When automatic telephone exchanges were introduced in the UK, the code for the Merton and South Wimbledon telephone exchange was set as 542 and used the mnemonic "LIBerty", based on the numbers on a telephone to which the letters are assigned. The mnemonic was derived from Liberty fabric works but the use of letter codes was dropped in the late 1960s.
Until the 20th century, most of the parish remained rural in character and the main residential and commercial centres were at Merton Park and along Merton High Street between modern South Wimbledon and Colliers Wood. Other modern areas included within the parish area are:
A small memorial exists on the site of Merton Place. Other commemorations of Nelson's association with the parish are the former Nelson Hospital on Kingston Road, reopened in 2015 as the Nelson Health Centre; and, until it was closed in 2011, the Emma Hamilton public house at Wimbledon Chase.
The Nelson Trading Estate off Morden Road and Hamilton, Hardy, Nelson, Victory and Trafalgar Roads, off Merton High Street, are all built on land once part of the Merton Place estate.
Nelson's and Emma's pew remains in the parish church of St Mary the Virgin and on the wall of the north aisle of the church are the funerary hatchments of both Nelson and Sir William Hamilton. Outside the church, on Church Path, are "Nelson's Steps" (now somewhat overgrown) reputedly used by Nelson to mount his horse. This forms part of a small conservation area.
Construction works in the Merton Abbey area including those for Merantun Way have revealed remains of Merton Priory which have been protected and preserved where possible. Further archaeological excavations are planned.
In 1881, apart from the DA postcode area, other cardinal compass points than south-east in the island Great Britain had all the main concentrations of the surname Merton, demonstrating that other places named Merton names have given rise to the surname. As a London Borough, Merton is among 24 of the 32 London Boroughs to be named after a medieval parish/city, or pre-Roman in the case of the City of London.
Notable people associated with the parish of MertonEdit
- Elizabeth Alexander, geologist and physicist
- Ray Austin, director and stunt performer
- Thomas Becket, educated at Merton Abbey
- Nicholas Breakspear (Pope Adrian IV), educated at Merton Abbey
- David Garrick, actor and dramatist, lived a few years at Church House
- James Pierrepont Greaves, educational reformer, mystic and "sacred socialist" - born in the Parish
- Emma Hamilton, mistress of Nelson
- Sir William Hamilton, diplomat and husband of Emma Hamilton
- Sir Richard Hotham, developer and promoter of Bognor Regis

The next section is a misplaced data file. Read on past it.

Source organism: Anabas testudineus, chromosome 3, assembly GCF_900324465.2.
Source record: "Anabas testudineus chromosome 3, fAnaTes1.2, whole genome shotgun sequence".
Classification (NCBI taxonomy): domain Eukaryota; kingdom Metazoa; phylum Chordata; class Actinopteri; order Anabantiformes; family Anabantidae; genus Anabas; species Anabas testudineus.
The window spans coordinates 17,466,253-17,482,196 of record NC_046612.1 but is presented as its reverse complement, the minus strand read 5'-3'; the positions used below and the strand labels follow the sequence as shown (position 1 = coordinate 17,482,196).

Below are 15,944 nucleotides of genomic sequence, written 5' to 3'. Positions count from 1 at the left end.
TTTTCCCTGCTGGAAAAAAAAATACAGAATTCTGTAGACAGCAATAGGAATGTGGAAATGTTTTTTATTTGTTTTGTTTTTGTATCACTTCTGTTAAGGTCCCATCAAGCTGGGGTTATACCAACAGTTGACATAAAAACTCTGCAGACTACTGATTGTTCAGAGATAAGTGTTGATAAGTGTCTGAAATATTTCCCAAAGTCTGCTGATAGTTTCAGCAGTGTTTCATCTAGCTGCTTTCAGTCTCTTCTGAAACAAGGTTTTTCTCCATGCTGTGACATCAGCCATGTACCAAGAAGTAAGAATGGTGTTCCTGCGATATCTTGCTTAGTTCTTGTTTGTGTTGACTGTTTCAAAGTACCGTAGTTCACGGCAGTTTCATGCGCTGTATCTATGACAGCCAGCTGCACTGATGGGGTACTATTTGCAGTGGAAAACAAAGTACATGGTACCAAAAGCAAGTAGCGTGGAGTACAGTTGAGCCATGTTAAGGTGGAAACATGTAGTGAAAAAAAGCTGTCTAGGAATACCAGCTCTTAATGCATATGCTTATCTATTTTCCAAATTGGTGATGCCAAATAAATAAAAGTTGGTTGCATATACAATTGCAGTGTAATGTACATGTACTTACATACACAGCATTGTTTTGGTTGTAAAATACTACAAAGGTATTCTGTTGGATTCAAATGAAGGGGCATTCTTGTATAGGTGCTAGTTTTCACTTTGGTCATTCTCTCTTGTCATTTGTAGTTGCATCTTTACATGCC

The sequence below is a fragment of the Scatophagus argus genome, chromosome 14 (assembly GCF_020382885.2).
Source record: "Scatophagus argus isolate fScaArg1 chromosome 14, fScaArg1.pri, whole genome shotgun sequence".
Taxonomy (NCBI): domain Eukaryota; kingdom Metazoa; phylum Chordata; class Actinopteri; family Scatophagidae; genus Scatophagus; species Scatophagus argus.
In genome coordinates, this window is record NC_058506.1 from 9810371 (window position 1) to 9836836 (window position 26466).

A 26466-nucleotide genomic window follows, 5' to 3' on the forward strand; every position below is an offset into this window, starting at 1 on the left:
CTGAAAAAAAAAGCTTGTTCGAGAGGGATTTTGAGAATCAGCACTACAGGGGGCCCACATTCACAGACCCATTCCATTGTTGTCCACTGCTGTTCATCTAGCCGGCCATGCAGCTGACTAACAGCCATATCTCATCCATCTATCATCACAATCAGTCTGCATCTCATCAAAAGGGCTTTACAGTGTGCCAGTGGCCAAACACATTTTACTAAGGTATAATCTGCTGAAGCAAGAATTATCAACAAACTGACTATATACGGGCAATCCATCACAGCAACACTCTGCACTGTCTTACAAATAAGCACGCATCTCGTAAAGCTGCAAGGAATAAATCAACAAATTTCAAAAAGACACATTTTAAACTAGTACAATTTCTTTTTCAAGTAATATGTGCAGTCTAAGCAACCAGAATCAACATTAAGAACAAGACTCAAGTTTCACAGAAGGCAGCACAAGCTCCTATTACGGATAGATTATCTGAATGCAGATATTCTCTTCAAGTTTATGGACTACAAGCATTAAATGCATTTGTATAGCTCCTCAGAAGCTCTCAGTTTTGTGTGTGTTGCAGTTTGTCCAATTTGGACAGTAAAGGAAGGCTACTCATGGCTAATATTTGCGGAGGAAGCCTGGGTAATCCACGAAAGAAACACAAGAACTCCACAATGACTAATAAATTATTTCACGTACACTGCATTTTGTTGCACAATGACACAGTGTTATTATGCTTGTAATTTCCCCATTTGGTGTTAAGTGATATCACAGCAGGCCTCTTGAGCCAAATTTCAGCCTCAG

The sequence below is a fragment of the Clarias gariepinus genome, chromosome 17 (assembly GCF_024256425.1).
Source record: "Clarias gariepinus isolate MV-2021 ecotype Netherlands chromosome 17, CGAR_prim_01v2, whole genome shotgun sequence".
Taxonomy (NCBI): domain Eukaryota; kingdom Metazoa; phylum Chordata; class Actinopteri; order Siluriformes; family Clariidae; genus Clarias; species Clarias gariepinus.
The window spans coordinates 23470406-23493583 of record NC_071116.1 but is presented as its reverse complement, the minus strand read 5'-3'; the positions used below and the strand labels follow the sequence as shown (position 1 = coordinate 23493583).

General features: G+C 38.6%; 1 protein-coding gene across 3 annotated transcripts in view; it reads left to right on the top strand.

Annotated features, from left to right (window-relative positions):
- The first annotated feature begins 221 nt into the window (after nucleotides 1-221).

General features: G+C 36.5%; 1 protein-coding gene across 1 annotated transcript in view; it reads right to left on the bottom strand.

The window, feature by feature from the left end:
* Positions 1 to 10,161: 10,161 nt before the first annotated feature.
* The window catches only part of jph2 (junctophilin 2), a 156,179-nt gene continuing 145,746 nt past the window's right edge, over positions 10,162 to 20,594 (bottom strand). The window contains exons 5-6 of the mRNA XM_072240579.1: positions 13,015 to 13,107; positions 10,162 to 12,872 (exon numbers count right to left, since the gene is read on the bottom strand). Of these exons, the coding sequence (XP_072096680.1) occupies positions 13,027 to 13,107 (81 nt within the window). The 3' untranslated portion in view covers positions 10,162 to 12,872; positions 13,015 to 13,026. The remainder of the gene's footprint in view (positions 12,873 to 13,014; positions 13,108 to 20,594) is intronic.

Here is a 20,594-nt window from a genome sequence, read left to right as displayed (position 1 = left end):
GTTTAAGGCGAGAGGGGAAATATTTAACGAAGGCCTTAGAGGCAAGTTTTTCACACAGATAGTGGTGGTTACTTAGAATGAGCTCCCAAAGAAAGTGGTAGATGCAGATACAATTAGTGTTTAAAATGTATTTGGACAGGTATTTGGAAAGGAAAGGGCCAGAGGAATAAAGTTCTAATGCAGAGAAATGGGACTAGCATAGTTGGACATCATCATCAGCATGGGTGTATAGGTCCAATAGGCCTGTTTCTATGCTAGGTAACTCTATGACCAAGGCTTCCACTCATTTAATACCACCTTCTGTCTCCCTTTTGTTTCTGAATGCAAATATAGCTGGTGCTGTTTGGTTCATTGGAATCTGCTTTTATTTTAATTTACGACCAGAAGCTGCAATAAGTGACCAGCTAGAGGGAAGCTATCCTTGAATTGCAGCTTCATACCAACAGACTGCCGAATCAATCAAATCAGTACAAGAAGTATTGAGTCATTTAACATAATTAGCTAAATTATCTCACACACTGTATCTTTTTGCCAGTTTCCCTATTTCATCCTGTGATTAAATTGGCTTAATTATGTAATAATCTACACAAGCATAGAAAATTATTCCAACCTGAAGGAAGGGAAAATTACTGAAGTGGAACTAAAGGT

- John Innes, developer of Merton Park
- Walter de Merton, Lord Chancellor and Bishop of Rochester, educated at Merton Abbey and founder of Merton College, Oxford
- William Morris, artist and writer
- Vice-Admiral Horatio Nelson, hero of Trafalgar
- Richard Brinsley Sheridan, dramatist and politician, lived at Church House
- Rear Admiral Isaac Smith, participant in Captain James Cook's voyage in Endeavour, lived at Merton Abbey
- Rose Emma Lamartine Yates, social campaigner and suffragette
- Church of England St John The Divine (One of the Anglican churches in the parish of Merton Priory)
- Surrey Domesday Book Archived 15 July 2007 at the Wayback Machine
- Merton, The Environs of London: volume 1: County of Surrey (1792), pp. 338-349. accessed: 28 September 2009
- H.E. Malden (editor) (1967). "Houses of Austin canons: Priory of St Mary of Merton". A History of the County of Surrey: Volume 2. Institute of Historical Research. Retrieved 24 January 2014.CS1 maint: Extra text: authors list (link)
- "Merton through time : Population Statistics : Total Population". A Vision of Britain through Time. Retrieved 13 July 2013.
- www.mappalondon.com Stanford's Library Map - Mitcham Map
- Williams, Kate (2009). England’s Mistress: The Infamous Life of Emma Hamilton (Large Print ed.). BBC Audiobooks Ltd by arr. with Random House. ISBN 9781408430781.
- brereton.org.uk Investigation into the whereabouts of the staircase from Merton Place after its demolition Archived 20 November 2008 at the Wayback Machine
- "The Nelson Health Centre". NHS Merton Clinical Commissioning Group. September 2015.
- Great Britain Family Names Retrieved 24 January 2014
- British History Online, A Topographical Dictionary of England (1848), 'Mersea, East - Methwold', pages 295-98
- St. Mary the Virgin, Merton Park
- British Library Collect Britain archive
- Merton Abbey Mills
- The Colour House theatre
- Vision of Britain - Boundaries of the Parish of Merton
- Stanford's 1862 Library Map of London and its Suburbs